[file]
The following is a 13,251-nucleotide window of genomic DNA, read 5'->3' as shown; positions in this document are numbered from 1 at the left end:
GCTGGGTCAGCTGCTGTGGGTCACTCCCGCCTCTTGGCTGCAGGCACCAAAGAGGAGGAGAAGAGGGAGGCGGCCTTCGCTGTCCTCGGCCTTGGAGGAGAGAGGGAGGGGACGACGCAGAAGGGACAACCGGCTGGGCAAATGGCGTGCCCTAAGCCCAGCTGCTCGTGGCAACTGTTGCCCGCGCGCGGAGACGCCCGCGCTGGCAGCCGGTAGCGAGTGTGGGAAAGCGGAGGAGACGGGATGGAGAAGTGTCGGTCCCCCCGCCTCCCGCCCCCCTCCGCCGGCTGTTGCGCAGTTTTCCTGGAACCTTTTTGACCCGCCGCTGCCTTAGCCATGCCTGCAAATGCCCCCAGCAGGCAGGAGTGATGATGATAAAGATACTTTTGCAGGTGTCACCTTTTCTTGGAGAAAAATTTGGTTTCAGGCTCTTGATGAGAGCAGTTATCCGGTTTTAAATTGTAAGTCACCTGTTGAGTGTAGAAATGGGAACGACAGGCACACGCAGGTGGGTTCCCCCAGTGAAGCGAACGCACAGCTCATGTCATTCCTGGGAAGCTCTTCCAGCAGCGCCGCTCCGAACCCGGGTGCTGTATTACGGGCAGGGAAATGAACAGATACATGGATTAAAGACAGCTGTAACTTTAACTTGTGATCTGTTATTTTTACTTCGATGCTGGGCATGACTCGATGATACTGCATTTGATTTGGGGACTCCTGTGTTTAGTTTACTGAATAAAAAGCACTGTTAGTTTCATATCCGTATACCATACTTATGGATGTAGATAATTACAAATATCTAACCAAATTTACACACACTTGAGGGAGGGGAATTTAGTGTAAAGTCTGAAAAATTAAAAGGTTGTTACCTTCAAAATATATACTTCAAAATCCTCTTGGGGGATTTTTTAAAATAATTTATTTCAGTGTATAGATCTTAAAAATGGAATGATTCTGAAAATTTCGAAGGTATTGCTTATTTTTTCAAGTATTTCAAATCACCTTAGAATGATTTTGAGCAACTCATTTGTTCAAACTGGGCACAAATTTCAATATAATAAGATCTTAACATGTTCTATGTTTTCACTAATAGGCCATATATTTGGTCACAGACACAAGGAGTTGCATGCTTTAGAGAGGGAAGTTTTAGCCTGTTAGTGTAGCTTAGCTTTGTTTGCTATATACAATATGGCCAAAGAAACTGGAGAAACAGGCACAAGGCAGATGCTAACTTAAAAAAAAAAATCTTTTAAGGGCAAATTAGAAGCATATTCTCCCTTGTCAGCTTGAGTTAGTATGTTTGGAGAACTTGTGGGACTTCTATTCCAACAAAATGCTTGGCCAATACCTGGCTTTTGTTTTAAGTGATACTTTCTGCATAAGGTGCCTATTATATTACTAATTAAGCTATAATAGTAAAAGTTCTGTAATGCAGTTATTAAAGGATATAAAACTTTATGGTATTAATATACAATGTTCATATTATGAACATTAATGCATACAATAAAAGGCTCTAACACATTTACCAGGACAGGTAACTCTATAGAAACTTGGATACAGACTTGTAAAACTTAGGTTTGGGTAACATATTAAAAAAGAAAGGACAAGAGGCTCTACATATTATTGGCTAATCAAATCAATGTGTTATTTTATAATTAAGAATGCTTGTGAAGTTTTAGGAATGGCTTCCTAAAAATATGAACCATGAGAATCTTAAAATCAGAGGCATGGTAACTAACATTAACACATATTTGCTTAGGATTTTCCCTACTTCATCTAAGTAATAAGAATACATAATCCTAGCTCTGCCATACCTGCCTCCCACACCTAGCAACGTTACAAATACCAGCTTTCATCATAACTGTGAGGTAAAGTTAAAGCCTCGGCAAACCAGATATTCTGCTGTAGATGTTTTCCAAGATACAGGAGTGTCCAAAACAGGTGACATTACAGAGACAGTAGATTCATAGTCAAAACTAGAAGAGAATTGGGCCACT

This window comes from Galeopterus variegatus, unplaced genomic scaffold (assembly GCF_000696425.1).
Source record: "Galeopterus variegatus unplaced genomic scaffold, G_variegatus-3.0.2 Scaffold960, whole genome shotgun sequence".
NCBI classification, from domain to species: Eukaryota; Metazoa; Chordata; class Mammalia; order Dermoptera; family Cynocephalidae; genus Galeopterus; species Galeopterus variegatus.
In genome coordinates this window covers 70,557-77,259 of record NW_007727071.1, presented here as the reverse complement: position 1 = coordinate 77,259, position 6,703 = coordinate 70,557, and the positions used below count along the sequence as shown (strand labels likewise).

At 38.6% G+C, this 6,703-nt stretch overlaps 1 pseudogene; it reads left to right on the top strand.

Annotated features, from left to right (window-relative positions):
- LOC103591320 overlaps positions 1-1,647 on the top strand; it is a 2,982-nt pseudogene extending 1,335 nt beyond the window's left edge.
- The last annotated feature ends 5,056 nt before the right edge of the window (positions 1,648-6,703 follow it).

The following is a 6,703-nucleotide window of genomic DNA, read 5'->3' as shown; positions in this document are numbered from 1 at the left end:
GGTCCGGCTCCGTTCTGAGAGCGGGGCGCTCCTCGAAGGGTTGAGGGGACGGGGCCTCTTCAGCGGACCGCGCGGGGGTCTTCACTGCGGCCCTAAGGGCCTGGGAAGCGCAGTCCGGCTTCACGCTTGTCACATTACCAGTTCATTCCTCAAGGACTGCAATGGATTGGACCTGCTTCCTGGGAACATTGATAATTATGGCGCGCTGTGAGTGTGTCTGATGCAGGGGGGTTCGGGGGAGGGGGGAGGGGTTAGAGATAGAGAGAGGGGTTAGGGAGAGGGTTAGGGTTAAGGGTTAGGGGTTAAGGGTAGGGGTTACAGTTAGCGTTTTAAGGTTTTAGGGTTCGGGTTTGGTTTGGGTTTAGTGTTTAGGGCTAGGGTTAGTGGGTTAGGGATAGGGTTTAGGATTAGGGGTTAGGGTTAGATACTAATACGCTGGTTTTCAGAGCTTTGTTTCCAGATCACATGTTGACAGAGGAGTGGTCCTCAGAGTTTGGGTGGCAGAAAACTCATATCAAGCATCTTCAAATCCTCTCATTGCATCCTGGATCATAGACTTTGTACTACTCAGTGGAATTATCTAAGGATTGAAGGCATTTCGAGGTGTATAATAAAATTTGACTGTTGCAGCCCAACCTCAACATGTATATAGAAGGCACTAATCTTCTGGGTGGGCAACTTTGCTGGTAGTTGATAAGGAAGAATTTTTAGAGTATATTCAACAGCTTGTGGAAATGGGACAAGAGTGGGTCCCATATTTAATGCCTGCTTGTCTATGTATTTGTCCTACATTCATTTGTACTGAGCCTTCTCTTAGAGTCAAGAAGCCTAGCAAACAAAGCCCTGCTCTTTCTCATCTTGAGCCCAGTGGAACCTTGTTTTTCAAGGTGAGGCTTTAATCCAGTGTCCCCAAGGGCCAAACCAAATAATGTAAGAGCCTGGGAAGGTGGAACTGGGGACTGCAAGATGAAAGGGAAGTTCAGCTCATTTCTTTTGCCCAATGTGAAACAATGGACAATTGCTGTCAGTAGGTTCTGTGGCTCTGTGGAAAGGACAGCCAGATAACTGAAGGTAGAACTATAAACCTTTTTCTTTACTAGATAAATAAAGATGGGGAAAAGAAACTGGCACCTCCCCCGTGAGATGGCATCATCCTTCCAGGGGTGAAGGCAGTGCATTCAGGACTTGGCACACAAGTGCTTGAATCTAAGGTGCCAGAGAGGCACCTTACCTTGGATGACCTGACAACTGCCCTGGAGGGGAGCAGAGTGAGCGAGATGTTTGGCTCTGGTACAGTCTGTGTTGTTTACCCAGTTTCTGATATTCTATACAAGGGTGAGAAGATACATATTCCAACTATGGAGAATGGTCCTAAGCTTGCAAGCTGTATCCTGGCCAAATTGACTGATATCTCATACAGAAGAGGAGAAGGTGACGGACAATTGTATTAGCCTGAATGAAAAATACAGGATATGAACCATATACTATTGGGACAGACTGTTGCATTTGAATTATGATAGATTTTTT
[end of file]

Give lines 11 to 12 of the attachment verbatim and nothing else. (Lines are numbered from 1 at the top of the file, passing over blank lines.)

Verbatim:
The following is a 6,703-nucleotide window of genomic DNA, read 5'->3' as shown; positions in this document are numbered from 1 at the left end:
GGTCCGGCTCCGTTCTGAGAGCGGGGCGCTCCTCGAAGGGTTGAGGGGACGGGGCCTCTTCAGCGGACCGCGCGGGGGTCTTCACTGCGGCCCTAAGGGCCTGGGAAGCGCAGTCCGGCTTCACGCTTGTCACATTACCAGTTCATTCCTCAAGGACTGCAATGGATTGGACCTGCTTCCTGGGAACATTGATAATTATGGCGCGCTGTGAGTGTGTCTGATGCAGGGGGGTTCGGGGGAGGGGGGAGGGGTTAGAGATAGAGAGAGGGGTTAGGGAGAGGGTTAGGGTTAAGGGTTAGGGGTTAAGGGTAGGGGTTACAGTTAGCGTTTTAAGGTTTTAGGGTTCGGGTTTGGTTTGGGTTTAGTGTTTAGGGCTAGGGTTAGTGGGTTAGGGATAGGGTTTAGGATTAGGGGTTAGGGTTAGATACTAATACGCTGGTTTTCAGAGCTTTGTTTCCAGATCACATGTTGACAGAGGAGTGGTCCTCAGAGTTTGGGTGGCAGAAAACTCATATCAAGCATCTTCAAATCCTCTCATTGCATCCTGGATCATAGACTTTGTACTACTCAGTGGAATTATCTAAGGATTGAAGGCATTTCGAGGTGTATAATAAAATTTGACTGTTGCAGCCCAACCTCAACATGTATATAGAAGGCACTAATCTTCTGGGTGGGCAACTTTGCTGGTAGTTGATAAGGAAGAATTTTTAGAGTATATTCAACAGCTTGTGGAAATGGGACAAGAGTGGGTCCCATATTTAATGCCTGCTTGTCTATGTATTTGTCCTACATTCATTTGTACTGAGCCTTCTCTTAGAGTCAAGAAGCCTAGCAAACAAAGCCCTGCTCTTTCTCATCTTGAGCCCAGTGGAACCTTGTTTTTCAAGGTGAGGCTTTAATCCAGTGTCCCCAAGGGCCAAACCAAATAATGTAAGAGCCTGGGAAGGTGGAACTGGGGACTGCAAGATGAAAGGGAAGTTCAGCTCATTTCTTTTGCCCAATGTGAAACAATGGACAATTGCTGTCAGTAGGTTCTGTGGCTCTGTGGAAAGGACAGCCAGATAACTGAAGGTAGAACTATAAACCTTTTTCTTTACTAGATAAATAAAGATGGGGAAAAGAAACTGGCACCTCCCCCGTGAGATGGCATCATCCTTCCAGGGGTGAAGGCAGTGCATTCAGGACTTGGCACACAAGTGCTTGAATCTAAGGTGCCAGAGAGGCACCTTACCTTGGATGACCTGACAACTGCCCTGGAGGGGAGCAGAGTGAGCGAGATGTTTGGCTCTGGTACAGTCTGTGTTGTTTACCCAGTTTCTGATATTCTATACAAGGGTGAGAAGATACATATTCCAACTATGGAGAATGGTCCTAAGCTTGCAAGCTGTATCCTGGCCAAATTGACTGATATCTCATACAGAAGAGGAGAAGGTGACGGACAATTGTATTAGCCTGAATGAAAAATACAGGATATGAACCATATACTATTGGGACAGACTGTTGCATTTGAATTATGATAGATTTTTT